Good Morning, Oscar: October 23

It’s not a good day for honorary Oscar winners: one cancels a show, while another gets branded an untalented pothead.

In this morning’s roundup of Oscar news ‘n’ notes from around the web, it’s not a good day for honorary Oscar winners: one cancels a show, while another gets branded an untalented pothead.

Patrick Goldstein looks at the New York Times’ Magazine’s extensive profile of “Precious” director Lee Daniels and wonders if the guy is so outspoken that he’ll alienate Oscar voters. He certainly could have lost a few votes by telling Hirschberg that he “kind of co-directed” “Monster’s Ball” and gave Halle Berry the line readings for her Oscar-winning performance.  But, you know, the Oscars could use a brash maverick or two in the mix, so maybe they’ll take to this one. Me, I can’t wait to see what the guy has to say next Tuesday when “Precious” kicks off theWrap Screening Series at the Arclight Sherman Oaks. (The Big Picture)

Can I back up for a minute? On Wednesday, I linked to Goldstein’s Big Picture column in which he called the choice of new Oscar producers Bill Mechanic and Adam Shankman “a safe pick,” and then complained that if you want a great TV show, you should hire a great TV producer. His first choices: Aaron Sorkin and Thomas Schlamme. On Thursday, I got an email from a friend who’s worked on close to 20 Oscars shows, and who just had to comment on Goldstein’s suggestion. “[H]e suggests Sorkin & Schlamme, two great guys who I know, respect and have worked for, but they are not VARIETY TELEVISION PRODUCERS! DOESN’T ANYBODY GET THIS AND UNDERSTAND THE DIFFERENCE???” Point taken. Goldstein’s picks have made wonderful single-camera TV, where you’ve got a week to shoot a show; if your point is that it takes TV people to produce a good TV show, you probably ought to pick the right kind of TV people.

Honorary Oscar winner Ennio Morricone’s show at the Hollywood Bowl has been cancelled. Illness? Lackluster ticket sales? Nobody’s saying. The only good news in this is that 1) if you’re a musician in the Hollywood Bowl Orchestra, you now get paid without having to do anything, and 2) if, like me, you think “Once Upon a Time in America” is the greatest film score ever written, but you have tickets for U2 that night, you won’t feel so conflicted. (Variety) (Morricone photo, left: AMPAS)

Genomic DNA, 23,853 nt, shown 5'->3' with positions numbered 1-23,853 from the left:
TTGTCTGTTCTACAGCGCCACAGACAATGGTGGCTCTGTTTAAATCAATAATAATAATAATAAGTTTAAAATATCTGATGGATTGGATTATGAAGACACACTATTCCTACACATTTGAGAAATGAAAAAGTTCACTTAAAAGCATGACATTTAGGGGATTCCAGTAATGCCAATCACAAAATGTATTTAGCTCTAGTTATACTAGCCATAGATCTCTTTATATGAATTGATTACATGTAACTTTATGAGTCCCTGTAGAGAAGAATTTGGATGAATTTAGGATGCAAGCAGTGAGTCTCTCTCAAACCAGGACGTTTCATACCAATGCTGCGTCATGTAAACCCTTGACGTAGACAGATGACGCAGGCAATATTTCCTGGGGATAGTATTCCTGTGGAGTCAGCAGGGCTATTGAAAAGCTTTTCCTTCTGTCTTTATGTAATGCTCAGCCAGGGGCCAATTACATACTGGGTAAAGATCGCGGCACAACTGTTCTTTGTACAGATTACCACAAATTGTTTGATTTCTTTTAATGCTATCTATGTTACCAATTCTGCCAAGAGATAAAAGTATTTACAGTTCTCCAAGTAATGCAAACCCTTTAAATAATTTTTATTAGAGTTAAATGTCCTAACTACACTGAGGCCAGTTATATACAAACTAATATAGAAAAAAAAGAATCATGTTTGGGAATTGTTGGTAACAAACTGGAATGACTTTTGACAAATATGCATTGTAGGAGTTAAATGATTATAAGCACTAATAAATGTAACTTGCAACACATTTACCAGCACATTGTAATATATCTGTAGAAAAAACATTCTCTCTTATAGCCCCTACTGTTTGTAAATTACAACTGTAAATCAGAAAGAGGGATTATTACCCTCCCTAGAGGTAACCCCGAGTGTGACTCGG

Richard Schickel reviews the new biography of another recent honorary Oscar winner, Robert Altman. Although it might not be fair to author Mitchell Zuckoff to call Schickel’s piece a review of his book; mostly, Schickel spends 1,000 words complaining about Altman, and then blames Zuckoff for not sharing his opinion that the director was a hack who smoked too much dope. (Los Angeles Times)

Sasha Stone surveys the reviews and writes off “Amelia” as a DOA best-picture contender. In the process, she asks a sensible question: “how do you honor Big Hollywood if the sweeping epics that Oscar used to love can’t get arrested by the chorus of film critics and voices online that hand down a verdict before the public gets a crack at it?” If you’re a studio, I think you just cross your fingers and hope that voters ignore that chorus. That’s how. (Awards Daily)

Not everybody is savaging “Amelia.” Film Threat, for instance, gives it four stars. And Roger Ebert calls it “perfectly sound” – not the highest praise, but in this case the movie will take what it can get.  Because back on the negative side of the ledger, the New York Times’ Manohla Dargis calls it “exasperatingly dull.”  And the L.A. Times’ Betsy Sharkey says “gorgeous but vacuous.”  And Entertaiment Weekly’s Lisa Schwarzbaum dubs it “square, still and earthbound.”  (Notice a pattern here? Seems like every publication that has one gave the film to its top female critic.) The score currently stands at 41 (out of 100) at Metacritic and a dismal 16 at Rotten Tomatoes, 17 and 46 points below “The Reader,” which was the lowest-rated best-pic nominee of recent years.  That’s a whole lot of negativity for Oscar voters to ignore.


Gerard Kennedy takes a second look at the visual effects category, and identifies three already-released films that he thinks have a real shot (“Transformers: Revenge of the Fallen,” “Star Trek” and “District 9”), and three upcoming ones that could be in play as well (“2012,” “Avatar” and “The Lovely Bones”). He doesn’t mention one of the keys that makes the category a little hard to predict: the final nominations are made at a “bakeoff” featuring presentations from the effects artists of the seven finalists; assembling an impressive bakeoff reel and knowing how to sell it are crucial if you want to make it to the final three. (In Contention)

The Telegraph talks to the 99-year-old Luise Rainer, who in in the 1930s became the first person to win back-to-back acting Oscars, before turning her back on Hollywood. The petite but feisty Ms. Rainer, who in recent years has returned for the 70th and 75th anniversary shows, is coaxed into name-dropping an astonishing array of friends, colleagues and cohorts: Garbo, Einstein, Spencer Tracy, Louis B. Mayer, Clifford Odets, Alexander Solzhenitsyn, Frederico Fellini, George Gershwin … And then she laments, “one’s life-span is so very short.”